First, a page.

"Symbol of hatred" leaves councillor shaken

A BENDIGO councillor has woken to a "strong symbol of hatred" from anti-Muslim protesters following his support for the region's first mosque. 

Black balloons have twice been hung on Cr Mark Weragoda's fence - including after the City of Greater Bendigo council meeting on Wednesday night -  in what he says is a targeted attack. 

But he has vowed to fight against racism. 

An anonymous group last week confirmed that the black balloons had been used as a symbol linking the prevalence of domestic violence to the growing Islamic community in the region. 

Cr Mark Weragoda said protesters had lined his house with anti-Islam balloons, hurled abuse at him in the Bendigo CBD, attacked him on Facebook and Twitter and jeered at him in this week's council meeting. 

Cr Weragoda, who is an Anglican of Sri Lankan background, says the attacks seemed targeted because of his race. 

"I moved here when I was 14 and never have I dealt with anything like this," he said. 

"I feel threatened and I think it's because of my skin colour.

"It's definitely a strong symbol of hatred and it's not the first time I have been targeted. Protesters also hurled abuse at me last night and played Middle Eastern music as I spoke."

He said there was no doubt multiculturalism was important in Bendigo. 

"We have embraced almost 400 new citizens from all different walks of life in last twelve months - these are surgeons, doctors, dentists, lecturers," he said. 

"You can't isolate Muslims in the way that these protesters have and I don't think they have much respect.

"Racism often comes down to misinformation and this is a clear case of that. Wouldn't it be nice if everyone accepted a plan to enhance diversity and multiculturalism in Bendigo?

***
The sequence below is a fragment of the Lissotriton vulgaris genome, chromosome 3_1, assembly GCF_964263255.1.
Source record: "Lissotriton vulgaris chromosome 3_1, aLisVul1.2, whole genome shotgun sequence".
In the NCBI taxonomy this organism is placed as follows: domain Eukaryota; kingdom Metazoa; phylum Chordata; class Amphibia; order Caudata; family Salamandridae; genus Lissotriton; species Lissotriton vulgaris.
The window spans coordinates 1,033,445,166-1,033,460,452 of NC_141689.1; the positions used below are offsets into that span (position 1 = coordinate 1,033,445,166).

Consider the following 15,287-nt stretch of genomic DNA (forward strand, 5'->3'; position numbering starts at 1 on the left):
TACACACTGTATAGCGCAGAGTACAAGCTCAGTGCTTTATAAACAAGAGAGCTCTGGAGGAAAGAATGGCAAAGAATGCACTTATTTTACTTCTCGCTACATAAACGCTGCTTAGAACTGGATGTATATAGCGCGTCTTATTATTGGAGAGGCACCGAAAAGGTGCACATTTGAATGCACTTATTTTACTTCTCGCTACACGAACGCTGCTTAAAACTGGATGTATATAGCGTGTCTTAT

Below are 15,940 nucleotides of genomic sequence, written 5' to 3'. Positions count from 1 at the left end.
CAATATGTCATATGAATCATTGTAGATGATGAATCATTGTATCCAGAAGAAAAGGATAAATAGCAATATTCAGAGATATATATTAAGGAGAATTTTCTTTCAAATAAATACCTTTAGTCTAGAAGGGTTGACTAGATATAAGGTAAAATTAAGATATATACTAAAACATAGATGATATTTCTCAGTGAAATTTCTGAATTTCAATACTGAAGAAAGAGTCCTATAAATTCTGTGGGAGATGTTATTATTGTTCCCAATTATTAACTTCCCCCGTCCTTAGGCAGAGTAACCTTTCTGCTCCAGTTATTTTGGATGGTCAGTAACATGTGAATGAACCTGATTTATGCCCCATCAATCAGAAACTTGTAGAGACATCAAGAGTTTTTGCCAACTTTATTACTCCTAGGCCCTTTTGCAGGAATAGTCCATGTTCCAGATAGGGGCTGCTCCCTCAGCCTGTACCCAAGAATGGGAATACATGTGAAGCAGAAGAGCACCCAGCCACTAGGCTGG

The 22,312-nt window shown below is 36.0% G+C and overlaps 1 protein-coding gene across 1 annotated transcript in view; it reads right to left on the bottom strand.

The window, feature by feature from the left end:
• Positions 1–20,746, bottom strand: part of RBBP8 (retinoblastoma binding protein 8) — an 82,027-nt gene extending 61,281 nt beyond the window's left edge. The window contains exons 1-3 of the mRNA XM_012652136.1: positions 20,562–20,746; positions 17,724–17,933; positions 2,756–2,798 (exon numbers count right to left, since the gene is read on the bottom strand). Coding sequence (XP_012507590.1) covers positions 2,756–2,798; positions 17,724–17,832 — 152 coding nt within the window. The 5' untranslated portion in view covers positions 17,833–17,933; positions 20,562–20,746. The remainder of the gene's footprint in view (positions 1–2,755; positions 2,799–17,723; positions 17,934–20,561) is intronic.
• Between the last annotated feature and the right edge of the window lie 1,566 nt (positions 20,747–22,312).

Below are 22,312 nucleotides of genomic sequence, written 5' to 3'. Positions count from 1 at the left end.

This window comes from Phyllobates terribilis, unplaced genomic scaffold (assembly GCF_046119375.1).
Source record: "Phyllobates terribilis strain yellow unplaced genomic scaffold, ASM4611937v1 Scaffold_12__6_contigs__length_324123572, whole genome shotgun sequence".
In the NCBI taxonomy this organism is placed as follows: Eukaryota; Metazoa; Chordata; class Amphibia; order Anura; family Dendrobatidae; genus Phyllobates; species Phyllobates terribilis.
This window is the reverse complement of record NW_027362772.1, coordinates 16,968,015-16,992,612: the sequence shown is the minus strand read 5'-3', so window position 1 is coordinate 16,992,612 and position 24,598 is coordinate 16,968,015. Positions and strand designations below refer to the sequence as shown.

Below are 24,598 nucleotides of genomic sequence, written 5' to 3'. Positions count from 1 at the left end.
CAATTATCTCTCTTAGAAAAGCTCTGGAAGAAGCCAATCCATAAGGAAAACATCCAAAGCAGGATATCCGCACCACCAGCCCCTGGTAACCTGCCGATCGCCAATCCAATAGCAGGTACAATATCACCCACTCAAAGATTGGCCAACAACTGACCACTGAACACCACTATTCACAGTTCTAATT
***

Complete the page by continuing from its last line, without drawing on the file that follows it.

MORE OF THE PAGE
"It's a sad reflection on the minority who don't agree with that."

Cr Weragoda has reported the matter to the council. 

Chief executive Craig Niemann said threats to councillors and damage to personal property would not be tolerated and that council planned to report the matter to police. 

"We must support the councillors in every way possible and provide a safe environment for them to work, in," he said. 

"We will monitor this situation as we have been in the past."

Mr Niemann said numerous safety measures had been put in place, including ensuring individuals were not left alone in public meetings. 

"We don't want people to be afraid - we just want an open community discussion," he said. 

"Not everyone is going to be happy but that doesn't mean residents should take matters into their own hands. Councillor safety should not be impacted."

Several other councillors supported Cr Weragoda, with Cr Peter Cox backing claims that the racist attacks were unfounded and based around misinformation. 

"There is a lack of education about Islam and mosques all over Australia," he said. 

"We are just not seeing in the press the sorts of things these objectors are talking about."

Cr Rod Campbell said he was "blown away" by the black balloon attack, and Cr Lisa Ruffell noted how "immature" the action was. 

"What people forget is this is a councillor who was doing his job. His family and business shouldn't be involved in all of this," she said. 


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